establish itself on Taiwan and the mainland government was forced into a protracted and still unfinished series of island wars
and political contests to mark out a maritime frontier.
Beginning with Canada in 1970, major
Western powers still recognizing the ROC began to shift their diplomatic
recognition from it to the People’s Republic of China (PRC). This has the
inevitable effect under international law of preserving to a unitary China (led
by the only recognized government) all territorial rights of the ROC prior to
1949. Of special significance, these include the ROC claim to the Spratly
Islands, manifested in 1946 through physical occupation of the island of
Taiping (Itu Aba). The ROC and the PRC maintain nearly identical territorial
claims in the South China Sea.
China’s current claims on its ocean
frontier comprise three main elements: claim to territorial sovereignty over
Taiwan and other ROC-controlled islands, claim to territorial sovereignty over
a large number of other small islands in the South China Sea (Paracel and
Spratly islands) or East China Sea (Senkaku Islands), and claims to maritime
resource jurisdictions (not sovereignty) that might flow to China if its claims
to the land territories were recognized by adjacent states.
With the exception of the claim to the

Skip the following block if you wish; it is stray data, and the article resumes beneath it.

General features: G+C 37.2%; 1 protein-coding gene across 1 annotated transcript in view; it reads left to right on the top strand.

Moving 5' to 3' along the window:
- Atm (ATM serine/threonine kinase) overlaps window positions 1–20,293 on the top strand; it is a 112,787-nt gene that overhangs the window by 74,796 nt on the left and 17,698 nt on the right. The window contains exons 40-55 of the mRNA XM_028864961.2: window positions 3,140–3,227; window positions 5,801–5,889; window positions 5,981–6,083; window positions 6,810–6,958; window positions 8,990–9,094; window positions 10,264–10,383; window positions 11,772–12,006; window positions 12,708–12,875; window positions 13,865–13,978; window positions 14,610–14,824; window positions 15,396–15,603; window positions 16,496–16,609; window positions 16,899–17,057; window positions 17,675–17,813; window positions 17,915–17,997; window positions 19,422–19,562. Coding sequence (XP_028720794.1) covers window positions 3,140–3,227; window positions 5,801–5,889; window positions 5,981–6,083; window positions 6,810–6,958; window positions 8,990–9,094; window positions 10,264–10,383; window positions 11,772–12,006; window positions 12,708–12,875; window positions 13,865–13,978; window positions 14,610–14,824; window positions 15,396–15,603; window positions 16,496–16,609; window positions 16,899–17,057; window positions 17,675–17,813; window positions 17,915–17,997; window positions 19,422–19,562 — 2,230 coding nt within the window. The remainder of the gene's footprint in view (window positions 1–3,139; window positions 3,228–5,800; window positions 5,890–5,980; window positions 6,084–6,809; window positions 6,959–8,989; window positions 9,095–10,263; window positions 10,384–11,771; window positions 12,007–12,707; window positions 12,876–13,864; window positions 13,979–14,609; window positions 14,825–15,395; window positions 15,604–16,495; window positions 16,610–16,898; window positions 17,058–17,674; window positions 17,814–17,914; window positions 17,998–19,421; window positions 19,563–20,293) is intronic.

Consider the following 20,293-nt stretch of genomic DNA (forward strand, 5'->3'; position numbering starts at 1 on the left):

Senkaku Islands, the territorial claims of China haven’t changed since before
1949. It was the ROC that in 1970 first claimed the Senkaku Islands and the PRC
was forced to follow suit since both governments were at that time competing to
be seen as defending the sovereignty of “one China."
The extent and character of China’s
sovereignty claims aren’t unusual and in broad terms conform to the practice of
other states with only one clear set of exceptions: China appears to claim
sovereignty over submerged reefs that wouldn’t normally qualify as land
It’s regularly asserted by some scholars,
media commentators and other analysts that China claims sovereignty over almost
the entire South China Sea. But that is based on a misunderstanding of the so-called
nine-dashed line that China has repeatedly included in maps of the South China
since 1947. In December 2014, in a study of China’s potential ocean frontier in the
South China Sea, the U.S. Department of State observed correctly
that China has never clarified the jurisdictional intent of the U-shaped line.
Thus, the current
maritime territorial disputes predate the rise of China’s power and increase in
its naval capability. Any assumption that China has somehow expanded its
maritime claims because it now feels more powerful is not borne out by the
facts. One of many things that have changed about the disputes is China’s
willingness to act robustly, as most states would, to defend pre-existing
sovereignty claims that have been in place for at least 66 years.
Greg Austin is a Professorial Fellow with
the EastWest Institute in New York and a Visiting Professor at the University
of New South Wales Canberra. This article first appeared in the Strategist.